Preferred meats include beef, lamb, chicken, turkey, and salmon. “Eat a little more protein this time of the year and less raw foods,” Marcucella says. “Fruit should be eaten sparingly, cooked with spices such as cinnamon and cardamom. Other warming spices to add to your November pantry are garlic, onions, ginger, cumin, parsley, and basil.”
She recommends adding herbs to your plate, those that strengthen the immune system in particular. Many are anti-viral, antibacterial, anti-microbial and anti-inflammatory, notes Marcucella, including echinacea, ginseng, garlic, astragalus, and reishi mushrooms.
We come now to the subject of exercise. The canyon has gifted us myriad hiking trails, so (after donning a mask for the safety and comfort of all) get outside and traverse them. This is the time for slow and steady movement. Vidor adds, “Chi gong is also perfect for now.”
Self-care may be the most challenging item on the list, given how our daily routines have been necessarily restructured. The most challenging, yet arguably the most important. You’ve heard the saying, ‘you can’t pour from an empty cup.’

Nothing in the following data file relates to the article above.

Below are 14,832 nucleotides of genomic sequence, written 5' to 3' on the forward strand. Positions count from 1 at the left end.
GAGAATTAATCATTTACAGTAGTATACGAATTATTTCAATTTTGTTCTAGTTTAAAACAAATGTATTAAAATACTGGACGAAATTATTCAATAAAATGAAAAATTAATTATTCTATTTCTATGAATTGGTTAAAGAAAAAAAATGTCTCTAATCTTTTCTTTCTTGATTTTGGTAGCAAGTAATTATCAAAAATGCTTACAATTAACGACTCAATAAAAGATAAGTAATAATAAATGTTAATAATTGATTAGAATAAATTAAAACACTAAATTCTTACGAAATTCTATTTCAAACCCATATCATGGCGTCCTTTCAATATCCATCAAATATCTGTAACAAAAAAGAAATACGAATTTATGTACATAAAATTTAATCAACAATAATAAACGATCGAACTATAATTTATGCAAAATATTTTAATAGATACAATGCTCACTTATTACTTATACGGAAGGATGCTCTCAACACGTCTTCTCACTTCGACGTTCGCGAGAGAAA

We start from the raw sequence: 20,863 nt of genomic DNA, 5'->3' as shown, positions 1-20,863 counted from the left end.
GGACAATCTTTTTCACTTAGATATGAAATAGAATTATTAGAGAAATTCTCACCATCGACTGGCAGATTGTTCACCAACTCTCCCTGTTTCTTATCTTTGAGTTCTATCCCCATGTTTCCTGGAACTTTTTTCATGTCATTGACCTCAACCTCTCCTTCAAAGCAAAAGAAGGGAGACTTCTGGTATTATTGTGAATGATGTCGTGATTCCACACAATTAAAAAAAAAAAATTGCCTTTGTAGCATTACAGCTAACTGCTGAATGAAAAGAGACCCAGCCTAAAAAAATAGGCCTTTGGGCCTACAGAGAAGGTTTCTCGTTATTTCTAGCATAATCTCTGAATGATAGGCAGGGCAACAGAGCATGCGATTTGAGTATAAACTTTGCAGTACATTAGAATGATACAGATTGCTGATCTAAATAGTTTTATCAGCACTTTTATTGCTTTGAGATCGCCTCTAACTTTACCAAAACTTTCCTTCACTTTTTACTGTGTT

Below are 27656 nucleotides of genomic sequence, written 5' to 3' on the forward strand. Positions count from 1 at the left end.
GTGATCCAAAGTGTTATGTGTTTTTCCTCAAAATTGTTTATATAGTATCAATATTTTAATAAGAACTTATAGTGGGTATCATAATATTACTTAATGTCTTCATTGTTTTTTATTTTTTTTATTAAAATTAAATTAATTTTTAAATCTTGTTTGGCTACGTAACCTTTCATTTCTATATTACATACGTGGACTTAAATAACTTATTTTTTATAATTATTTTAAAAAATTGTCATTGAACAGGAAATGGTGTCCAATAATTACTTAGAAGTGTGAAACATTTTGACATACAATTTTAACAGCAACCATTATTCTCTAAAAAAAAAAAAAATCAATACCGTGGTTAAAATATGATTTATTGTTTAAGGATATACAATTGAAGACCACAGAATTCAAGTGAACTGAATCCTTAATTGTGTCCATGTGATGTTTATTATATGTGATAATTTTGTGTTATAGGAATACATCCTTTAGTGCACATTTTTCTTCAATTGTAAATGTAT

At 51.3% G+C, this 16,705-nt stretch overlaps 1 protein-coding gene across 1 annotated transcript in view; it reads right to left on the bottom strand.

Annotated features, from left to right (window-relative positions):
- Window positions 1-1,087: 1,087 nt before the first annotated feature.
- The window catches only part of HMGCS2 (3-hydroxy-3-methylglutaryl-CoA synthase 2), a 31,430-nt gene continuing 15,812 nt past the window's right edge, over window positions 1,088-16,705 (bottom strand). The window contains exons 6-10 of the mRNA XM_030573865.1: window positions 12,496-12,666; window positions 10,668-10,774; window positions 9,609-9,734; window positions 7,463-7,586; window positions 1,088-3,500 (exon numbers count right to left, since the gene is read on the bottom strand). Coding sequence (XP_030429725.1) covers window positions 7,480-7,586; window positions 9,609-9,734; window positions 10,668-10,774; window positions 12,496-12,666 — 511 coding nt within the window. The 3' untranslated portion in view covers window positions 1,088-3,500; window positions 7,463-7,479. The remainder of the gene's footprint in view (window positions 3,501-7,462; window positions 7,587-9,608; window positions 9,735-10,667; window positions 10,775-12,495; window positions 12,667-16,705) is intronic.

At a time when we are disconnected from so much, may November be a time to reconnect with ourselves, the nature surrounding us, and our own human nature.
Nancy Marcucella, D.C. LAc., can be reached at 310-455-2225. Alternatively, just walk upstairs next time you visit Canyon Gourmet; Nancy’s doors have remained open in service to clients during the pandemic. Carla Vidor has office hours Mondays and Wednesdays. On Thursdays she makes house calls for canyon clients. Find out more at www.elysialifecare.com, or call 424-744-8366.
By Jill Cotu